Posted on 01. Mar, 1997 by in 2010-2019


20 Years After, Saab Remains a Leader in Turbo Technology

NORCROSS, Ga. — Twenty years ago, Saab unveiled a revolutionary application for the rather exotic turbocharger: use it on a small-displacement engine in an everyday family car for extra power and low-end torque on demand. Previously reserved for racecars and high- dollar or limited-production sports cars, turbo technology debuted at Saab in a limited run of 100 1977 Saab 99 Turbos provided to automotive journalists in Europe and the United States. Enthusiastic reviews were followed by the regular production models of the 1978 Saab 99 Turbo and the new Saab 900 Turbo a year later.

Saab’s turbo was unique for featuring an adjustable-boost turbo on a small- displacement four-cylinder engine. Rather than use a turbo for maximum output at high speeds, as was common in other turbocharged cars, the Saab turbo enhanced the engine’s low-speed response for quicker acceleration and improved passing power. Other significant turbocharger benefits are lower fuel consumption and reduced exhaust emissions compared to naturally aspirated engines with the same power output. While some naturally aspirated engines use elaborate and expensive induction systems that rely on vacuum to suck air into the cylinders, Saab has found that a greater volume of air can be pushed into an engine over a wider rpm range by the relatively simple exhaust-driven turbocharger. The Swedish automaker continues to be a leader in the production of advanced turbo engines, available on both the Saab 900 and 9000 lines.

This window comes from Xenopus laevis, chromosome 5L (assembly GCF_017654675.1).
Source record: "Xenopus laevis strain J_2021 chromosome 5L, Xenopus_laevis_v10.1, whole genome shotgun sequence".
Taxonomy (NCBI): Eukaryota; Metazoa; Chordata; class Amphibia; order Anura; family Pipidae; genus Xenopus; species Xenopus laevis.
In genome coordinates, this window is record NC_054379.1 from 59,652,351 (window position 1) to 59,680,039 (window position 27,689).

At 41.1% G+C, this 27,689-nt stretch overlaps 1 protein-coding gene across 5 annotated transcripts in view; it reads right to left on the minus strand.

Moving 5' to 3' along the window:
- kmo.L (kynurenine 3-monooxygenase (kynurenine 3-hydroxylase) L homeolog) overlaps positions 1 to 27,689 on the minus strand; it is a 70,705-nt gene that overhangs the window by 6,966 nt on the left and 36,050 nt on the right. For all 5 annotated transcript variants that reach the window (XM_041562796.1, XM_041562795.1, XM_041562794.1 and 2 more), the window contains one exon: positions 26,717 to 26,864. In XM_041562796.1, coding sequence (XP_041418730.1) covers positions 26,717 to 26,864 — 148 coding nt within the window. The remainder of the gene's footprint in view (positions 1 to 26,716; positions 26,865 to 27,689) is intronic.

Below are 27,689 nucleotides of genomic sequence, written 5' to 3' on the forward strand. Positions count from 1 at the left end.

Turbocharainq Drives 1997 Ecopower Concept
Saab’s 1997 turbo engines and their exclusive technology are collectively known as Ecopower. Not just a catch-phrase for a few engine features, Ecopower is the Saab development concept for current and future Saab engines — a way of thinking in terms of sensible, yet exhilarating performance, environmental responsibility and a high standard of comfort and driveability. The key elements of 1997 Ecopower technology are turbocharging with intercooler, Trionic engine management, dual overhead camshafts, four valves per cylinder, Direct Ignition {DI), a pre-heated oxygen sensor and catalytic converter positioned close to the engine for quick warm-up.